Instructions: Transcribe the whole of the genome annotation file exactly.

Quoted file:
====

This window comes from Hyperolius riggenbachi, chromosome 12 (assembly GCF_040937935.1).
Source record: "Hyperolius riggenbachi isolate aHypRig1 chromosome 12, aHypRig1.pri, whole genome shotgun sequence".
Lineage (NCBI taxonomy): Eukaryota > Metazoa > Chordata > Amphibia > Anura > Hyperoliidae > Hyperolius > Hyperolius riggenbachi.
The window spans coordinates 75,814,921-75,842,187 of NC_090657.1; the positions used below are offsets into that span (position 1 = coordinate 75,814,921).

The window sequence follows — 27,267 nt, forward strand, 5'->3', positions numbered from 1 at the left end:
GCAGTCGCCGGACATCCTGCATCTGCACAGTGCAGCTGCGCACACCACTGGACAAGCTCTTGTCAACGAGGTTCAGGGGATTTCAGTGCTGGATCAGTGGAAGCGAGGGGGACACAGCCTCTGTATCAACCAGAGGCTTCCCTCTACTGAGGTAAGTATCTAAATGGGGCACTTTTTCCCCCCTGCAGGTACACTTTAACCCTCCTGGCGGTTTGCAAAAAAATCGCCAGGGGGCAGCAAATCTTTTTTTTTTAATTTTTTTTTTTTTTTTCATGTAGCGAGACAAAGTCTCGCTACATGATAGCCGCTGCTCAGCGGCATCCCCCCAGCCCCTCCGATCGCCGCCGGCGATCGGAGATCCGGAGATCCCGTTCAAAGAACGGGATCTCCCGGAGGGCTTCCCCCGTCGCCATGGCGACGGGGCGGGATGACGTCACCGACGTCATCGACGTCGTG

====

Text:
This window comes from Hyperolius riggenbachi, chromosome 12 (assembly GCF_040937935.1).
Source record: "Hyperolius riggenbachi isolate aHypRig1 chromosome 12, aHypRig1.pri, whole genome shotgun sequence".
Lineage (NCBI taxonomy): Eukaryota > Metazoa > Chordata > Amphibia > Anura > Hyperoliidae > Hyperolius > Hyperolius riggenbachi.
The window spans coordinates 75,814,921-75,842,187 of NC_090657.1; the positions used below are offsets into that span (position 1 = coordinate 75,814,921).

The window sequence follows — 27,267 nt, forward strand, 5'->3', positions numbered from 1 at the left end:
GCAGTCGCCGGACATCCTGCATCTGCACAGTGCAGCTGCGCACACCACTGGACAAGCTCTTGTCAACGAGGTTCAGGGGATTTCAGTGCTGGATCAGTGGAAGCGAGGGGGACACAGCCTCTGTATCAACCAGAGGCTTCCCTCTACTGAGGTAAGTATCTAAATGGGGCACTTTTTCCCCCCTGCAGGTACACTTTAACCCTCCTGGCGGTTTGCAAAAAAATCGCCAGGGGGCAGCAAATCTTTTTTTTTTAATTTTTTTTTTTTTTTTCATGTAGCGAGACAAAGTCTCGCTACATGATAGCCGCTGCTCAGCGGCATCCCCCCAGCCCCTCCGATCGCCGCCGGCGATCGGAGATCCGGAGATCCCGTTCAAAGAACGGGATCTCCCGGAGGGCTTCCCCCGTCGCCATGGCGACGGGGCGGGATGACGTCACCGACGTCATCGACGTCGTG